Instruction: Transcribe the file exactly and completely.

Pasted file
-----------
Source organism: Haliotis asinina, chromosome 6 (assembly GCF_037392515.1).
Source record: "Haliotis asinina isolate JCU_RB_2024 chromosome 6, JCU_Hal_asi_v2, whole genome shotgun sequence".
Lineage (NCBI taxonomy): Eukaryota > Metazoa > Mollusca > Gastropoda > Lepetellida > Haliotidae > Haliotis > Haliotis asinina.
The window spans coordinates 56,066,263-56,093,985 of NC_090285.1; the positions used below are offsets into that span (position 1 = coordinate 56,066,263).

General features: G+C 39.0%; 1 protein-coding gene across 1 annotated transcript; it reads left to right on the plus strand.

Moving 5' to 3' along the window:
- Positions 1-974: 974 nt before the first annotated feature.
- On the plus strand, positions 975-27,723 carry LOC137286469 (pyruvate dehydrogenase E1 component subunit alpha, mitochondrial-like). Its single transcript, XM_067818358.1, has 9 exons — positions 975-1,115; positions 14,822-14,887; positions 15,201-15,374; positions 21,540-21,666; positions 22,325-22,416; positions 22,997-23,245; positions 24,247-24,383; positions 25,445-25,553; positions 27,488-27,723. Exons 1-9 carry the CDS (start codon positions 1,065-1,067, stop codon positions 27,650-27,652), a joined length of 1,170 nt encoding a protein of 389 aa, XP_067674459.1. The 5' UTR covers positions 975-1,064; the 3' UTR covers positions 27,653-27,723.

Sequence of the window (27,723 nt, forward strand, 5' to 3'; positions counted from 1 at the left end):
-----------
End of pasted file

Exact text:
Source organism: Haliotis asinina, chromosome 6 (assembly GCF_037392515.1).
Source record: "Haliotis asinina isolate JCU_RB_2024 chromosome 6, JCU_Hal_asi_v2, whole genome shotgun sequence".
Lineage (NCBI taxonomy): Eukaryota > Metazoa > Mollusca > Gastropoda > Lepetellida > Haliotidae > Haliotis > Haliotis asinina.
The window spans coordinates 56,066,263-56,093,985 of NC_090285.1; the positions used below are offsets into that span (position 1 = coordinate 56,066,263).

General features: G+C 39.0%; 1 protein-coding gene across 1 annotated transcript; it reads left to right on the plus strand.

Moving 5' to 3' along the window:
- Positions 1-974: 974 nt before the first annotated feature.
- On the plus strand, positions 975-27,723 carry LOC137286469 (pyruvate dehydrogenase E1 component subunit alpha, mitochondrial-like). Its single transcript, XM_067818358.1, has 9 exons — positions 975-1,115; positions 14,822-14,887; positions 15,201-15,374; positions 21,540-21,666; positions 22,325-22,416; positions 22,997-23,245; positions 24,247-24,383; positions 25,445-25,553; positions 27,488-27,723. Exons 1-9 carry the CDS (start codon positions 1,065-1,067, stop codon positions 27,650-27,652), a joined length of 1,170 nt encoding a protein of 389 aa, XP_067674459.1. The 5' UTR covers positions 975-1,064; the 3' UTR covers positions 27,653-27,723.

Sequence of the window (27,723 nt, forward strand, 5' to 3'; positions counted from 1 at the left end):